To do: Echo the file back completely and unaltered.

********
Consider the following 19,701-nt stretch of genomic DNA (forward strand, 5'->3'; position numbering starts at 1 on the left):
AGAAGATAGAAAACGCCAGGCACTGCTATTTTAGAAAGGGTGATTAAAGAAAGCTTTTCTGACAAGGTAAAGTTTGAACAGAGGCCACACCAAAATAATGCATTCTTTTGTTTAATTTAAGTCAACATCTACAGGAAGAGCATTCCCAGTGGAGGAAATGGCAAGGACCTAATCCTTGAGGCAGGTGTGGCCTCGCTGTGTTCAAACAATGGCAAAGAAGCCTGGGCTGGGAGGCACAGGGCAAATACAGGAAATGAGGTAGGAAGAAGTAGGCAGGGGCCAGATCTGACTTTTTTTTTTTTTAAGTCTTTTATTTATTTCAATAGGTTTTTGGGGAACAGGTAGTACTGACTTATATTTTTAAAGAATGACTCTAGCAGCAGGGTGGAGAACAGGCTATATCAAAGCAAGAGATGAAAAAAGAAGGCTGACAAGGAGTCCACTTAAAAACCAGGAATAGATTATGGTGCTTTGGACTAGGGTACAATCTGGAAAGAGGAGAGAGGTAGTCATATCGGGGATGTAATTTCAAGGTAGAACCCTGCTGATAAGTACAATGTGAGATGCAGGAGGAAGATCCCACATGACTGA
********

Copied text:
Consider the following 19,701-nt stretch of genomic DNA (forward strand, 5'->3'; position numbering starts at 1 on the left):
AGAAGATAGAAAACGCCAGGCACTGCTATTTTAGAAAGGGTGATTAAAGAAAGCTTTTCTGACAAGGTAAAGTTTGAACAGAGGCCACACCAAAATAATGCATTCTTTTGTTTAATTTAAGTCAACATCTACAGGAAGAGCATTCCCAGTGGAGGAAATGGCAAGGACCTAATCCTTGAGGCAGGTGTGGCCTCGCTGTGTTCAAACAATGGCAAAGAAGCCTGGGCTGGGAGGCACAGGGCAAATACAGGAAATGAGGTAGGAAGAAGTAGGCAGGGGCCAGATCTGACTTTTTTTTTTTTTAAGTCTTTTATTTATTTCAATAGGTTTTTGGGGAACAGGTAGTACTGACTTATATTTTTAAAGAATGACTCTAGCAGCAGGGTGGAGAACAGGCTATATCAAAGCAAGAGATGAAAAAAGAAGGCTGACAAGGAGTCCACTTAAAAACCAGGAATAGATTATGGTGCTTTGGACTAGGGTACAATCTGGAAAGAGGAGAGAGGTAGTCATATCGGGGATGTAATTTCAAGGTAGAACCCTGCTGATAAGTACAATGTGAGATGCAGGAGGAAGATCCCACATGACTGA